Rational Emotive Behavior Therapy: The Basics R = Rational... Most people realize that when they think more rationally and reasonably, their life goes better. So this piece makes sense to them. E = Emotive Most people understand that their emotions are affected by what happens to them and how they think about those events. B = Behavior Most people accept that what they do (their behavior) affects how they think and feel. T = Therapy…but it can also mean Teaching or Training, especially in the context of SMART Recovery®
REBT: The Basics Rational – does not mean cold and calculating Rational thinking reflects preferences rather than demands is flexible is realistic is functional, helpful, useful -- in terms of someone’s long- term goals and values
REBT: The Basics Irrational thinking does not work for us. It does not help us obtain our medium and long-term goals
REBT’s ABC(DE) Technique A = Activating Event B = Beliefs (both rational and irrational (IB’s) C = Consequences D = Disputing E = More Effective ways to think, feel and behave.
ABC: Part I Many people are A – C people. They believe: “You made me angry.” They believe the A – your remark or action – caused the C, their anger. Your behavior caused their anger.
ABC: Part I REBT argues, no, their Beliefs…between the A and the B -- largely determine how they feel. A (Activating) – He yelled at me. B (Beliefs) – I can’t believe he dared to yell at me That’s totally unprofessional. He should never have acted that way. I can’t stand it. I want a drink (and I have to have what I want when I want it). I can get a way with it. It won’t matter. C (Consequences) – Anger, drinking, etc.
ABC: Part I The ABC is the diagnostic step in the ABC technique. Doing an ABC helps people feel empowered and more hopeful that they can understand and, ultimately, control their own thoughts, feelings and behavior more effectively.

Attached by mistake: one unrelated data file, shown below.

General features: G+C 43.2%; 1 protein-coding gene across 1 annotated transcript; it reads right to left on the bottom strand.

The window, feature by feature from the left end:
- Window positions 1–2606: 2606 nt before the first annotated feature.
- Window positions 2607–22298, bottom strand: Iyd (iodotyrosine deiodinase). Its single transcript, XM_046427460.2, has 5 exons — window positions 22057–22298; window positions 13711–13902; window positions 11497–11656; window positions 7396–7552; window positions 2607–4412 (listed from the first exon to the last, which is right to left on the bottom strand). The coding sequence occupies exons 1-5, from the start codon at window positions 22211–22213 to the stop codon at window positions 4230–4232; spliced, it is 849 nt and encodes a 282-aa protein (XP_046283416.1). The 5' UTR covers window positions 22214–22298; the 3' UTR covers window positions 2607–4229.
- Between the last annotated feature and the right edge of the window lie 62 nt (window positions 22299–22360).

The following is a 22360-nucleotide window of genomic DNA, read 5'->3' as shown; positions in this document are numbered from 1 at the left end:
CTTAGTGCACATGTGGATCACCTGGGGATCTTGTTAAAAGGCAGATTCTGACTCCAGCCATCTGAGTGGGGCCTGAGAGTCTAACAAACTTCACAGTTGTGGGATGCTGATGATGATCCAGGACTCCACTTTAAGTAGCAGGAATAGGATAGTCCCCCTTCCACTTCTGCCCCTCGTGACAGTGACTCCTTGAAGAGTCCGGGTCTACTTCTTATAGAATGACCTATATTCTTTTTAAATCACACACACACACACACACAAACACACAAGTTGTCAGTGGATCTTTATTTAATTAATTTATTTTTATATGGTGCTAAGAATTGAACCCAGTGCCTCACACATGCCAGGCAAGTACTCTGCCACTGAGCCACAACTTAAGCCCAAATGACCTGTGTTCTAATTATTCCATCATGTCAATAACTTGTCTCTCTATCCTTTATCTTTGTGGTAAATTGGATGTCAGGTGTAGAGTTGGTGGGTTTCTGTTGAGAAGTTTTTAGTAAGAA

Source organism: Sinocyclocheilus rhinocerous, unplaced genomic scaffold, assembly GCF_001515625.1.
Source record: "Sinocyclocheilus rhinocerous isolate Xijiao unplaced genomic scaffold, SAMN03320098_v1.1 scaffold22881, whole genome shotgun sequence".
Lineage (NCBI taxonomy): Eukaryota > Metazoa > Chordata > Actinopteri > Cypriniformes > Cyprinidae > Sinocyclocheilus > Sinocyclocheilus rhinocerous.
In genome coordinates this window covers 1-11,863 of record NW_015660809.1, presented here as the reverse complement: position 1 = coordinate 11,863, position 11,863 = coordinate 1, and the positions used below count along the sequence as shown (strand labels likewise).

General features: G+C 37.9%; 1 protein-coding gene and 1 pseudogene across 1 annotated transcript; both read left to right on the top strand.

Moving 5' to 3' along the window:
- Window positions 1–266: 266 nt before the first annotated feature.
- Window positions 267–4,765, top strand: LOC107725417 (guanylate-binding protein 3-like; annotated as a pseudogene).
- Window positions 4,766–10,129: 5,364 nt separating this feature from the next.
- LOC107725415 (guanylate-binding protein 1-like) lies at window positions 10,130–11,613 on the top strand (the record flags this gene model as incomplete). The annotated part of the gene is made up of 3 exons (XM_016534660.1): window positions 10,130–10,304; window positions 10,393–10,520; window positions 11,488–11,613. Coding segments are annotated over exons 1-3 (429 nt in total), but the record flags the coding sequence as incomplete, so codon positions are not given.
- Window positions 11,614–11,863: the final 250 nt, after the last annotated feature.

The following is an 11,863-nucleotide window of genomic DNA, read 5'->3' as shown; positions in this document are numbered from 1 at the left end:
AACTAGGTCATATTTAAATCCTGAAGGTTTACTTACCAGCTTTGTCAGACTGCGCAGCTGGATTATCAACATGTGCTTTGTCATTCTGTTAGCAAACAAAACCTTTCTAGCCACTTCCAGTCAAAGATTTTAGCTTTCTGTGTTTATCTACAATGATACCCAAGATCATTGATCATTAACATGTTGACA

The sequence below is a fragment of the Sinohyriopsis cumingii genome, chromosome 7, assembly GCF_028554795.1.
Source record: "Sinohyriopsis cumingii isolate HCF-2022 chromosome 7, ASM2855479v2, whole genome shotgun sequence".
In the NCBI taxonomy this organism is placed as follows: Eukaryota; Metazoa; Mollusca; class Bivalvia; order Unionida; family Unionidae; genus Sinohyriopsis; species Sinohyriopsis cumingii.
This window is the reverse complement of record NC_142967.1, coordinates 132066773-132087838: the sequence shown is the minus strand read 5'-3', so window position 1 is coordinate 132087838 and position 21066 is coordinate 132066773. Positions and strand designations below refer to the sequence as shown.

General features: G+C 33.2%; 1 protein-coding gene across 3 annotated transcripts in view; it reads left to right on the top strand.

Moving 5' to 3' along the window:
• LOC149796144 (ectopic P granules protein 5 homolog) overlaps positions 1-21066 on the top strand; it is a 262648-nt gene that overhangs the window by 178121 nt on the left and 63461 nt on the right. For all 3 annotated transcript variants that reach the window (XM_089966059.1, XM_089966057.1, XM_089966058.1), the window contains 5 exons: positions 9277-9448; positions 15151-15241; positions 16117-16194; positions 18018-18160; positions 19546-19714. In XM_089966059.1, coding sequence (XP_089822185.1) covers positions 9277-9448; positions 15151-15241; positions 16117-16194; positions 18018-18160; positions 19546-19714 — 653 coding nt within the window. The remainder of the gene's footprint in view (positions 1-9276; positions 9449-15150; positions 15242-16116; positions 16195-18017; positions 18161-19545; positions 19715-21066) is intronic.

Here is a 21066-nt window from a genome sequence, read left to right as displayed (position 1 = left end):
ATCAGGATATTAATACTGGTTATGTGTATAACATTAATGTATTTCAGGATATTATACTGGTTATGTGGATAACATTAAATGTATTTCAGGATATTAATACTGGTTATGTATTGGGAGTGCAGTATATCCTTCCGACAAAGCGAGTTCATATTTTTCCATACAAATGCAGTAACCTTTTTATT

ABC: Part II In order to feel and act differently, someone doing an ABC moves on to the D and the E. D (Disputes) – in this step, you dispute or question or challenge your irrational beliefs: Where is the evidence that no one should ever yell at me? Where is it written that a boss must always behave professionally? Why is it so awful? Why isn’t just a “hassle not a horror?” Where is the evidence that “It won’t matter.”
ABC: Part II E – then they move on to figure out more EFFECTIVE thoughts, feelings and behaviors I don’t like it, but I can stand it. Because I really do not like people yelling at me, I will talk to him later when he calms down. But I will remember that I don’t always get what I want. I will try to feel annoyed and determined (to keep my job) rather than enraged. I will go exercise or go to yoga class tonight because I always think better after I do that.
REBT: The Basics REBT teaches people tools with which to better manage our lives: 1. Cognitively – ABC’s, reframing, CBA’s 2. Emotively – REI, shame attacks 3. Behaviorally – role playing, homework 4. Chemically – medicines, nutrition, etc. 5. Spiritually – meanings, goals, values, hedonic calculus
Doing an ABC for Urge Coping: Part I C -- the potential lapse or relapse.